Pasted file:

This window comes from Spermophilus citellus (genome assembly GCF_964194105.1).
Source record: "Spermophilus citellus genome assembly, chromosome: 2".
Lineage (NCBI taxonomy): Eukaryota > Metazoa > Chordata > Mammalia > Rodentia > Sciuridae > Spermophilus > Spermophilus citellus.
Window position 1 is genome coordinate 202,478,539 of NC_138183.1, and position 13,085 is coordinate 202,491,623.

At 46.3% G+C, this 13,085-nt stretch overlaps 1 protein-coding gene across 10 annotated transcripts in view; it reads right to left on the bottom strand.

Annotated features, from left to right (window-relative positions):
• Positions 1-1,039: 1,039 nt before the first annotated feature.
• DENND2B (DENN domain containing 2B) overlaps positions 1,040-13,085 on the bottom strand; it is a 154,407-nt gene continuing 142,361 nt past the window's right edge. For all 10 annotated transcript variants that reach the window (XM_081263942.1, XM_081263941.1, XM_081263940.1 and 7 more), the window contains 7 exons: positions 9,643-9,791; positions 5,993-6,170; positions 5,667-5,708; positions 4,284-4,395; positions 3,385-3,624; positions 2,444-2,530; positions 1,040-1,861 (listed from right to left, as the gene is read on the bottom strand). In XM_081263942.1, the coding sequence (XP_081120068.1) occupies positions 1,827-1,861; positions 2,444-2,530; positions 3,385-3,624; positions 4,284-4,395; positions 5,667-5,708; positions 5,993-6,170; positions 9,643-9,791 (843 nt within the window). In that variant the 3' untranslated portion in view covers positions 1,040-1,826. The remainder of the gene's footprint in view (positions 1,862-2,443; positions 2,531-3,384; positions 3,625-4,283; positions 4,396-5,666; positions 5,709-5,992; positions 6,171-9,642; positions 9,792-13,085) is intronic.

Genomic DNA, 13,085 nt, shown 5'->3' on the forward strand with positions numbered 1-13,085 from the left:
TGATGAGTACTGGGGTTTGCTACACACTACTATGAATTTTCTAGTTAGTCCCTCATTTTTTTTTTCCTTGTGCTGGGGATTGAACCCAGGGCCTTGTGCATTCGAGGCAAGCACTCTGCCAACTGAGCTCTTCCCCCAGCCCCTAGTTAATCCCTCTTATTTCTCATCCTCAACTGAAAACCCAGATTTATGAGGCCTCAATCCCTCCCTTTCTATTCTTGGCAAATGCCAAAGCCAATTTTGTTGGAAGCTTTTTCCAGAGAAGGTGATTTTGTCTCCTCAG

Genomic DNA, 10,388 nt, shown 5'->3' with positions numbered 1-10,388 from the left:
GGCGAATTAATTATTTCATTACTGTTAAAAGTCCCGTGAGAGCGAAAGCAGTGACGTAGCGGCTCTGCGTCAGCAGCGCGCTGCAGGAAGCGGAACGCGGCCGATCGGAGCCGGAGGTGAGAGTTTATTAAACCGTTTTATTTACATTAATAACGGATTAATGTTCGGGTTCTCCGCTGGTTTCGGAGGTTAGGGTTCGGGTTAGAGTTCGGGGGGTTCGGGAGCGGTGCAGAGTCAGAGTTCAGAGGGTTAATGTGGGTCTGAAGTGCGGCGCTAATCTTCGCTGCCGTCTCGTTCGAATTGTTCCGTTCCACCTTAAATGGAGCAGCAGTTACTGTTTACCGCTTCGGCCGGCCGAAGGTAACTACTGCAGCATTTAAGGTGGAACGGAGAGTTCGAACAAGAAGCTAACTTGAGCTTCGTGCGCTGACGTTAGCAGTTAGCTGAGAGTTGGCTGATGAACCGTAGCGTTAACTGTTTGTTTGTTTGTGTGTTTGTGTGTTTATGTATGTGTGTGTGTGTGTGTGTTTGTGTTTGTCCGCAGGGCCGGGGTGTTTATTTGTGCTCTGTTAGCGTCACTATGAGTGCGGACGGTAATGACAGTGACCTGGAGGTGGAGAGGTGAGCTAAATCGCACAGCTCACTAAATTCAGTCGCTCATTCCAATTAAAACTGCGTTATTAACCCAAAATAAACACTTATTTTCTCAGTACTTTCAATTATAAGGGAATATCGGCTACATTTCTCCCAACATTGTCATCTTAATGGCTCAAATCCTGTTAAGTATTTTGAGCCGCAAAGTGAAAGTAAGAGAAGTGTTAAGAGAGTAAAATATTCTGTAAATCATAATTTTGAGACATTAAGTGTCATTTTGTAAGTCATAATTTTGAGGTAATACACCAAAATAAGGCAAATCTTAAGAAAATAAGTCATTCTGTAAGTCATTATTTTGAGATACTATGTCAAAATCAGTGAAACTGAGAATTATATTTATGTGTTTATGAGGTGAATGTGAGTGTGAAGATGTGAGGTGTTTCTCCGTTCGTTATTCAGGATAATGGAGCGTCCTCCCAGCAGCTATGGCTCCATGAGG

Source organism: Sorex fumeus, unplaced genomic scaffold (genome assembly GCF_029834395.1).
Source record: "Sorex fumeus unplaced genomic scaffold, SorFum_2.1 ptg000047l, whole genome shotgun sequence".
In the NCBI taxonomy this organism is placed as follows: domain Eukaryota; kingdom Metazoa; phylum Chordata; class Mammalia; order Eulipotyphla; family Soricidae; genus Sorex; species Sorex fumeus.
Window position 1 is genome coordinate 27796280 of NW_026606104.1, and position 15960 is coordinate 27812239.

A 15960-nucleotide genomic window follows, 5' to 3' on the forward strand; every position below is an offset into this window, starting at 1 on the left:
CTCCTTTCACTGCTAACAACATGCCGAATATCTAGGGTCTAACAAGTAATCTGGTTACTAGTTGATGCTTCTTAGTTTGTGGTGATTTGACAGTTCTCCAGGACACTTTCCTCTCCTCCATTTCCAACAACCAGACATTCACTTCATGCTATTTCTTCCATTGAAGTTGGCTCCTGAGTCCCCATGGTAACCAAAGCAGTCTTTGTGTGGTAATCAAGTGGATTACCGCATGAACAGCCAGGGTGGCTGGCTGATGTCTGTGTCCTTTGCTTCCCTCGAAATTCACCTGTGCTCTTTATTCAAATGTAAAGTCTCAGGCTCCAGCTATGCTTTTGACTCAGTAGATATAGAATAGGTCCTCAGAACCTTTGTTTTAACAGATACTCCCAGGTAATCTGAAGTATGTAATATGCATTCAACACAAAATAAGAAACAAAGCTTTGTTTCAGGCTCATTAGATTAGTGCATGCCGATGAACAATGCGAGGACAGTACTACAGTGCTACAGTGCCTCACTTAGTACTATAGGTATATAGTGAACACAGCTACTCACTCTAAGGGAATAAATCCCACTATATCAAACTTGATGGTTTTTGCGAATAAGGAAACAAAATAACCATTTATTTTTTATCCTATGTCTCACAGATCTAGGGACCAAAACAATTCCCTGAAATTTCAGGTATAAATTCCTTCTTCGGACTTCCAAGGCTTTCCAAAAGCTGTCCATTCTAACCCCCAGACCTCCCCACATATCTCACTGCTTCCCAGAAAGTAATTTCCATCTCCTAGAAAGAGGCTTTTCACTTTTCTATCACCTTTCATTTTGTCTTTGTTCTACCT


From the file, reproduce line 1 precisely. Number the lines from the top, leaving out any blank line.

This window comes from Spermophilus citellus (genome assembly GCF_964194105.1).